That’s all Bruno could say. He was speechless as he watched the City Council Wednesday approve paying two white Fire Department captains $1.6 million alleging reverse discrimination for being suspended over spaghetti laced with dog food being fed to black firefighter Tennie Pierce as a bad taste joke.
Pierce got $1.5 million for the prank, alleging racial discrimination. Total bill to the public with lawyer’s fees: $5 million plus — a small portion of the costs of lawsuits over misconduct in the LAFD.
And the City Council certainly did its best not to speak about it, nor did it give much of a clue in the online Council files. The video, complete with Bruno barking angrily in the background, shows how the CAO’s office, City Attorney’s office and the Council avoid rf any mention of what the case was about before voting to approve the payoff. The online files for Item 27 hardly give a clue.
Who can blame them? The Tennie Pierce case symbolizes all that’s broken in City Hall: Lack of workplace discipline, total mismanagement, complete disregard for taxpayer money, the incompetence of the political leadership.
Go back to October 2004 in Fire Station 5 in Westchester when Captains Chris Burton and John Tohill the 12-member platoon under their command had some fun playing beach volleyball and then returned to the station for dinner and some high jinx.
For a prank — what else is there to do in a Fire Department where racial and gender discrimination were rampant and the average salary is more than $100,000 with 90 percent pensions after 30 years — dog food was put in the spaghetti served Pierce.
The captains, earning more than $200,000 each, loved a station house where there crew was having fun through the endless boring hours waiting for emergency calls.
“Pierce was a big-time, and politically incorrect, prankster himself,” Chris Pelisek in the LA Weekly reported, “spraying water into the face of one strapped-down firefighter, smearing
shaving cream around the groin area of another, and gleefully laughing
at a third who was wrapped in a sheet on which hazers had scrawled, “Oy
Vey! I’m Gay!”
“At the (captains) trial, Pierce — noticeably peeved by the proceedings — admitted
that he participated in pranks, most notably one two days before the
dog-food debacle in which a firefighter was strapped down and doused
with A.1. sauce. Pierce, 52, also told the jury that he was at first
suspected of being the perpetrator behind “Ratgate,” in which a dead rat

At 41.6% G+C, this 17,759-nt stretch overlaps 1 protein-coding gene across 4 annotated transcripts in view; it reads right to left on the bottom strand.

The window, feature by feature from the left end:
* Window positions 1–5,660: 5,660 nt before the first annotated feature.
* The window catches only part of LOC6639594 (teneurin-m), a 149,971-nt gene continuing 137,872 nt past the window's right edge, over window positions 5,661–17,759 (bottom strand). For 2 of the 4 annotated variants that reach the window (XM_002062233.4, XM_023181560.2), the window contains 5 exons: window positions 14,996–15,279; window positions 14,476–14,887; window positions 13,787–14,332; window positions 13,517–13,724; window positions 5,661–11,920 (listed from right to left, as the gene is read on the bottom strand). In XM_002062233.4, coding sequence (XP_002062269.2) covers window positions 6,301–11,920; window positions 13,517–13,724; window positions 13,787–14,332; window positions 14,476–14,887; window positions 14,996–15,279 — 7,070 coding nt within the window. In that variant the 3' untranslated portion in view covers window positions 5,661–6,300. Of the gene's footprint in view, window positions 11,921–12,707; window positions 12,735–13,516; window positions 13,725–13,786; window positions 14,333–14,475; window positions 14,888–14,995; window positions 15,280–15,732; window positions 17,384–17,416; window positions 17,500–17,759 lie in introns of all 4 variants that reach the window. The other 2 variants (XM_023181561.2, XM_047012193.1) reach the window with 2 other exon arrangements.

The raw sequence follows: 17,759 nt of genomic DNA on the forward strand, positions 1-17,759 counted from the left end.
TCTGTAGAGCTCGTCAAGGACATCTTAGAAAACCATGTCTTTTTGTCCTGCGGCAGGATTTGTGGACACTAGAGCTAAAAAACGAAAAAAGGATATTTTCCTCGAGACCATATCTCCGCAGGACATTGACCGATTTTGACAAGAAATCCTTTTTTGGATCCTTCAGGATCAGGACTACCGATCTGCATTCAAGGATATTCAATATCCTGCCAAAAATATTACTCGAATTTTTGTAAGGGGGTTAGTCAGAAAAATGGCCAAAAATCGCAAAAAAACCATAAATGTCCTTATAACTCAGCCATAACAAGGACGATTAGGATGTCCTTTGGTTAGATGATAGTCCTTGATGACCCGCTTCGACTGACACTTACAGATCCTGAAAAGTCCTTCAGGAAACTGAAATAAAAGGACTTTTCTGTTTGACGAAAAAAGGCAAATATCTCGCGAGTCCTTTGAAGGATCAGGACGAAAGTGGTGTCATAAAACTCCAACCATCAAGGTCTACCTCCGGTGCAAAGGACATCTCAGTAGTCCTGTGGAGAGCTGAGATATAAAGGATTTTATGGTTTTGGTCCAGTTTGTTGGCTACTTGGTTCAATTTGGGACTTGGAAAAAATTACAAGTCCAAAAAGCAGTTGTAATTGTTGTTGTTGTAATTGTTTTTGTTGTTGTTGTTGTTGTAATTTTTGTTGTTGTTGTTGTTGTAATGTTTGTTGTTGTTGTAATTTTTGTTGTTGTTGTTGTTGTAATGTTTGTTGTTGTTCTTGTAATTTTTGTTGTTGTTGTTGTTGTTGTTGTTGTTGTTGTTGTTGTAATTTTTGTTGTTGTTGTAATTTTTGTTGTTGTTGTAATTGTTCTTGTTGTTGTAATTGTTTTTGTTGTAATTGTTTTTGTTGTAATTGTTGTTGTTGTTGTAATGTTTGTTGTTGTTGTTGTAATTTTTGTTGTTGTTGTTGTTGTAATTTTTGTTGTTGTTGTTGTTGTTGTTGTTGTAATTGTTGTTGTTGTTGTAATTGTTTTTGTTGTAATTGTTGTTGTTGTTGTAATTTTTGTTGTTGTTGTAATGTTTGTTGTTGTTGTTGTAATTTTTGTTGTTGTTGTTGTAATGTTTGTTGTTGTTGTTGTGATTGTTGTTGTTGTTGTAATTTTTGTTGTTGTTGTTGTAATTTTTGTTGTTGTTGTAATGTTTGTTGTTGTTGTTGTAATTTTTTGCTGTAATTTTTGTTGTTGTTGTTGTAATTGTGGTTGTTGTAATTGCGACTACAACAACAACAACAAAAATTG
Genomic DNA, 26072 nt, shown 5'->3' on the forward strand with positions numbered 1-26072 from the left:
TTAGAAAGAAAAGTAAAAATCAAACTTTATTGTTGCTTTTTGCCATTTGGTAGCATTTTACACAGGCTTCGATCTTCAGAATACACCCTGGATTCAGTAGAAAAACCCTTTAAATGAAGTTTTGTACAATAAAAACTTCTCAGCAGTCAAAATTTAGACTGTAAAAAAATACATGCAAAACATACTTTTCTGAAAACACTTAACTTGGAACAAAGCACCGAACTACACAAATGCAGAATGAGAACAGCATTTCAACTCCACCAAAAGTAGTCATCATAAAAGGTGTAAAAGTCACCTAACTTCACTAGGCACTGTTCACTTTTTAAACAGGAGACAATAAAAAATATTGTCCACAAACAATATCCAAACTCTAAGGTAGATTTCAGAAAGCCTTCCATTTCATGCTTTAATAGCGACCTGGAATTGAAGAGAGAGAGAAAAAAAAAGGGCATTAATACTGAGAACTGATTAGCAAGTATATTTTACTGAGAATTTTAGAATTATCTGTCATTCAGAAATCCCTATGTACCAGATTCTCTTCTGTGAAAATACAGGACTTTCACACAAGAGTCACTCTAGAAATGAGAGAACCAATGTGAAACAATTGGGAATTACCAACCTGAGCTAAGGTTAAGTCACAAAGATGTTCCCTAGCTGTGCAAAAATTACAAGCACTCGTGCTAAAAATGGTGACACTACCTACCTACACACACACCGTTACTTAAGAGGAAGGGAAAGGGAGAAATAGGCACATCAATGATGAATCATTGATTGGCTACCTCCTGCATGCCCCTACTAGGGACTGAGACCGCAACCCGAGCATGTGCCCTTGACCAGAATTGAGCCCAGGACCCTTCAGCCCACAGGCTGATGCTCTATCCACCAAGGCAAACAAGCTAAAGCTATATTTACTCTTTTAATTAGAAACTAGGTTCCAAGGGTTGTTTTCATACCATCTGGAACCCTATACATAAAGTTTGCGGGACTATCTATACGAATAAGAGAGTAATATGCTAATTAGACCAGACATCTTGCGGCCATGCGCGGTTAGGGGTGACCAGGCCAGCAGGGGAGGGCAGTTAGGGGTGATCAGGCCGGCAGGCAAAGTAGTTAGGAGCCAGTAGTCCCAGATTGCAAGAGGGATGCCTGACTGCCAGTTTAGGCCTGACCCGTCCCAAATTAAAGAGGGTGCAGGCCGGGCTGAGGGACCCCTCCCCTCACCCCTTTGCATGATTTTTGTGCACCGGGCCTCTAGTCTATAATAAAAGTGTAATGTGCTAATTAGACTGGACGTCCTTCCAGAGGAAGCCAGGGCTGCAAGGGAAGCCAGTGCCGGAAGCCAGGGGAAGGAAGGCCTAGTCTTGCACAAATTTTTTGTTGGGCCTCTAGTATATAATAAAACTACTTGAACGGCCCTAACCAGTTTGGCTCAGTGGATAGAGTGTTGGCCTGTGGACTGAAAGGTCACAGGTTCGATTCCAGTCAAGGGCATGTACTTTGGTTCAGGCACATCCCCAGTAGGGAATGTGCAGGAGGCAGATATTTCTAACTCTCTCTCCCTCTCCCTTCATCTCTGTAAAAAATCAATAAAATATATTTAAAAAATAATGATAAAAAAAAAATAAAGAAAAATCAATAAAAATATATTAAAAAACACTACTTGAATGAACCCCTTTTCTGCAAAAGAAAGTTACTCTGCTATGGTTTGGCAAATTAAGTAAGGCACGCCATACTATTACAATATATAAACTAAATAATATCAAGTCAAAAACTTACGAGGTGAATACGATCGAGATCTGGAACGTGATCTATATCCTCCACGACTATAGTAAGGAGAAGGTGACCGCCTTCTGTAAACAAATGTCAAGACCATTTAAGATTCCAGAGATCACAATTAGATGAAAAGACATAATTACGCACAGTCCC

was put into another black firefighter’s locker.”
The captains bought the dog food, they claimed, as a “joke trophy” because Pierce proclaimed himself “big dog” for triumphing in the volleyball games. Firefighter Jorge Arevalo slipped some of the dog food into Pierce’s spaghetti.
By the third bite, Pierce thought something was wrong with the meat sauce and saw everybody laughing. He stormed out angry and everyone, including the captains, apologized.
Just another prank, end of story? Hardly.
Pierce, who told a black colleague on the day of the incident he didn’t think it was racial, found a lawyer who sued for racial discrimination and City Attorney Rocky Delgadillo worked out a settlement that the City Council merrily approved. The sum: $2.7 million plus attorney fees that pushed it past the $3 million mark.
As editor of the Daily News I jumped all over the story. It was outrageous and I told the mayor so after lunch at a Valley deli, challenging him to veto the settlement if he wanted to have any credibility at all.
He did three days later, fueling the media uproar, but eventually signed off on the $1.5 million settlement with Pierce plus legal fees that took the total cost back to nearly $3 million.
Because City Hall sways in the political winds without integrity, Fire Department brass were pressured to take disciplinary action when the cover-up unraveled after the Pierce lawsuit came to light.
Arevalo got a six-day suspension, Burton 30 days and Tohill 25 days. The captains also were fined $10,000 each. They sued, claiming they were discriminated against on the basis of race and won every appeal, including two to the state Supreme Court.
They offered to settle for $250,000 each but the city, represented by private lawyers because the City Attorney’s office is inherently conflicted when city employees sue, turned them down.
And so it came before the City Council on Wednesday to approve paying Burton $592,000 and Tohill, the senior caption, $1.052 million.
No discussion. No transparency. No accountability. No shame.